On the Christian view the retributive justice of God has already found full and final expression, the expiation demanded by Him for all human transgression has already been made, the death sentence imposed on human criminals has already been executed. God gave His only Son for this very purpose. In His death he exercised judgment according to his wonderful righteousness, and He did so once and for all for the sins of all . . . . Is not the result of this just judgment mercy and forgiveness for all? Who, then, is not included? Which category of particularly great sinners is exempted from the pardon effected on the basis of the death penalty carried out at Calvary? Now that Jesus Christ has been nailed to the cross for the sins of the world, how can we still use the thought of expiation to establish the death penalty?
The Mennonite theologian John Howard Yoder, a student of Barth’s, also championed nonviolence which was based on a theology of the cross. For Yoder, there were numerous New Testament texts that explicitly required Christians to live nonviolently—such as the Sermon on the Mount or Romans 12. Yet, Yoder’s account of Christian nonviolence does not rely on a single text. Rather Christians renounce violence because Christ has suffered on the cross, demonstrating that God refuses to save the world through violence. Instead, God in Christ takes upon himself our violence in order that violence can come to an end.
There are plenty of practical and moral arguments against the death penalty—including its expense, its failure to deter crime, the inconsistency of its application, the possibility of executing innocents, and the violation of the sanctity of life. However, many Christians have a strong theological rationale for opposing capital punishment. We believe the sacrifice of Jesus on the cross has put an end to sacrifice. We believe that we do not need to take a life in order to bring about justice in the world—for God has already accomplished justice in Jesus and we await his return for its completion.
What happened to Jesus on Good Friday still happens today. Innocent people are convicted and killed by the state. Torture and violence are perpetrated in the name of security. Terror and brutality are used as weapons of public intimidation and fear to oppress those who long for new possibilities of freedom and justice. Retribution and vengeance still create cycles of violence. Yet, we also believe that what happened to Jesus on Good Friday was a unique event in the history of salvation—the sacrifice to end all sacrifice, the death to end death.
By Michael Burns, Duke Divinity School Intern
Quotes about The Death Penalty
The first intervention of God in Genesis, counter to the ordinary reading, is not to demand that murder be sanctioned by sacrificial killing, but to protect the life of the first murderer. Far from demanding the death penalty for murder, Yahweh saved Cain from it.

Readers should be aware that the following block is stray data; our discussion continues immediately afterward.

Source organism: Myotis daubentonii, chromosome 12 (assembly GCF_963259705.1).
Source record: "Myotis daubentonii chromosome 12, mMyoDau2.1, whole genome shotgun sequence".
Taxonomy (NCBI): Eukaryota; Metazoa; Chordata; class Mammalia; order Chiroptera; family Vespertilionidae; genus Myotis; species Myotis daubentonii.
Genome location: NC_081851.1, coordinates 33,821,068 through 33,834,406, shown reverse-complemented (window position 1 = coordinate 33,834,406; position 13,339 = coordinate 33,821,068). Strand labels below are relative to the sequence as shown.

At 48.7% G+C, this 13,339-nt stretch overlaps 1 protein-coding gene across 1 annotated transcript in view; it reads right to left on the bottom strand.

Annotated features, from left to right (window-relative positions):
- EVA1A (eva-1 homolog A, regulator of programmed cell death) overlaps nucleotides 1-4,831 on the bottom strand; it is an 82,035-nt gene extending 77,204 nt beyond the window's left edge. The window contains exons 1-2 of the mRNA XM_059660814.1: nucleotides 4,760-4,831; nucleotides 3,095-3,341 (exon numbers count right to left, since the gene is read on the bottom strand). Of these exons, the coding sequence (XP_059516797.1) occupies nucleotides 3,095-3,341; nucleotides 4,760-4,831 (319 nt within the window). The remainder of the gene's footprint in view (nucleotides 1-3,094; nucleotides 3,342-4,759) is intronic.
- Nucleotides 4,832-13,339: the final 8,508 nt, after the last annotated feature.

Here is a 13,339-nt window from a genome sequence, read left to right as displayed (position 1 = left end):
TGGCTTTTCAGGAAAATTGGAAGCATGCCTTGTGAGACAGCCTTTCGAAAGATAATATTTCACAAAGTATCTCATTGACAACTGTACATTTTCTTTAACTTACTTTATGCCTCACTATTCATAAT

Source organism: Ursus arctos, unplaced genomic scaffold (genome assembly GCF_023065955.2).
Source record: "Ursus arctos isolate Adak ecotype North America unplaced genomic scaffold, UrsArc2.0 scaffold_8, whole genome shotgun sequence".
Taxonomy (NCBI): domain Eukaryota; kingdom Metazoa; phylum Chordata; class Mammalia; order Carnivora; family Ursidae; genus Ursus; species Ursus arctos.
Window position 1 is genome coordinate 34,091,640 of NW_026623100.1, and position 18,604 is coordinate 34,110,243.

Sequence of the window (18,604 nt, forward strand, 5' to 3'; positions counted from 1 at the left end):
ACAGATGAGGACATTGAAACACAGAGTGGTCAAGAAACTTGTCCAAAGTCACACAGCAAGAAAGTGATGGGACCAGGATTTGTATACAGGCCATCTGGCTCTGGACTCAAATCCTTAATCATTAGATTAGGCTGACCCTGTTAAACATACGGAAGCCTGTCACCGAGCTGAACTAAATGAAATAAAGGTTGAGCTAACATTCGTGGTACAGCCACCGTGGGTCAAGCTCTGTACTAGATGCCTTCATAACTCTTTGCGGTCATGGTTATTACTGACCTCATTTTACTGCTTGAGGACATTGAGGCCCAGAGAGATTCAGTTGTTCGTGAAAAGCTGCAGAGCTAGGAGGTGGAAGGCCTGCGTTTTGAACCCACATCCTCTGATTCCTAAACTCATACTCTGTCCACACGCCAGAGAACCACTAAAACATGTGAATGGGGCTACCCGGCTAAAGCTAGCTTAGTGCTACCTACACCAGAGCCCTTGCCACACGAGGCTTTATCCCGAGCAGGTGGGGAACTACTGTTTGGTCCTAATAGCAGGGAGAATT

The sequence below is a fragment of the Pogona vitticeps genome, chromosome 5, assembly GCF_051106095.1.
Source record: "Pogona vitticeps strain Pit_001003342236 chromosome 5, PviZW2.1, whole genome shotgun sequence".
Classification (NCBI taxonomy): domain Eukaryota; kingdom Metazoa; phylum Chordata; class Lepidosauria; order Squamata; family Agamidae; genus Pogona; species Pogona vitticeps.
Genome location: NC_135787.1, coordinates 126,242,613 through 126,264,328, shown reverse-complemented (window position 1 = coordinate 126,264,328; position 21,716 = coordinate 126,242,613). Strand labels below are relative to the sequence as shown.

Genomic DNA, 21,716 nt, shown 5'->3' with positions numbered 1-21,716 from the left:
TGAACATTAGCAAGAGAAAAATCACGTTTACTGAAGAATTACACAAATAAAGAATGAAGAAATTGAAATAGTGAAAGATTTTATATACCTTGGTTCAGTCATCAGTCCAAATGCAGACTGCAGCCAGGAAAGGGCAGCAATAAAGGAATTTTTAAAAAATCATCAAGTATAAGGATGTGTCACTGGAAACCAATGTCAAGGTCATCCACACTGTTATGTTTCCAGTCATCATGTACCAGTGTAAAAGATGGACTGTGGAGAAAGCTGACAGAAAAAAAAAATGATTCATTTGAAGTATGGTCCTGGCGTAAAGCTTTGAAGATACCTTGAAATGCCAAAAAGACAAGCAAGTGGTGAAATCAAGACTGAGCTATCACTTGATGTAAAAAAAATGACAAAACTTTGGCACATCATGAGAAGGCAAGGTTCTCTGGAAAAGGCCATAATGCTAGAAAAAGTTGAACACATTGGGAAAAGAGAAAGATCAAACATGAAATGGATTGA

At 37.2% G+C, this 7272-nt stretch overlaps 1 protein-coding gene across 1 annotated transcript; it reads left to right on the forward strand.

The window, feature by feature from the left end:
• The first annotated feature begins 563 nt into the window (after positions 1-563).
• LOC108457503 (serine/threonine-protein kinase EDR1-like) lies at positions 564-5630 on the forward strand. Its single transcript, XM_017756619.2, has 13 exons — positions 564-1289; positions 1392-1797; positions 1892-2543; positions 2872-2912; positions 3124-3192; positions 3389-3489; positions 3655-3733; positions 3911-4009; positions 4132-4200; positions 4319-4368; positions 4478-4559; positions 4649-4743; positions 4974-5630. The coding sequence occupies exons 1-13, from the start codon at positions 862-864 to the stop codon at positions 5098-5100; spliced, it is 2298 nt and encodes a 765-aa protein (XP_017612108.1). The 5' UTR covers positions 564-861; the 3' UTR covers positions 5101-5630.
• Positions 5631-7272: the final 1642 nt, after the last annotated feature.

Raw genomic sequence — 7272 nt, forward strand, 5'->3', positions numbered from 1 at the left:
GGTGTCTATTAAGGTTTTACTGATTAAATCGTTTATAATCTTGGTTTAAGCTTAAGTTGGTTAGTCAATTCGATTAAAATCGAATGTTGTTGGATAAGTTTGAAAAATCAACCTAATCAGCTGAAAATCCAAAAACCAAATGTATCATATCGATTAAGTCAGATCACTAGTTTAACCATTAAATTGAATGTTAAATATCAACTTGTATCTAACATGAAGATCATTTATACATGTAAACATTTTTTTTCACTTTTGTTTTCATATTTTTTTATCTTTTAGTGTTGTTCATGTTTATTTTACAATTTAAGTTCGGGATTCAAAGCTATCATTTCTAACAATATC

~ John Howard Yoder
The new evangelization calls for followers of Christ who are unconditionally pro-life: who will proclaim, celebrate and serve the Gospel of life in every situation. A sign of hope is the increasing recognition that the dignity of human life must never be taken away, even in the case of someone who has done great evil. Modern society has the means of protecting itself, without definitively denying criminals the chance to reform. I renew the appeal I made most recently . . . for a consensus to end the death penalty, which is both cruel and unnecessary.
~ Pope John Paul II, January 27, 1999, St. Louis, Missouri
Facts and Reflection about The Death Penalty
- Studies have found capital punishment to be more expensive than life imprisonment.
- FBI data shows that the 14 states without capital punishment in 2008 had homicide rates at or below the national rate.
- Over two-thirds of the countries in the world—141—have now abolished the death penalty in law or practice. In 2010 the overwhelming majority of all known executions took place in five countries—China, Iran, North Korea, Yemen, and the United States.
- African Americans are disproportionately represented among people condemned to death in the USA. While they make up 12 per cent of the national population, they account for more than 40 per cent of the country’s current death row inmates, and one in three of those executed since 1977.
- The Innocence Project is a non-profit legal organization that is committed to exonerating wrongly convicted people through the use of DNA testing, and to reforming the criminal justice system to prevent future injustice. Many of those found wrongfully convicted had spent time of death row.
- A recent poll conducted by Public Policy Polling indicated a strong majority of North Carolina residents prefer replacing the death penalty with a sentence of life without parole.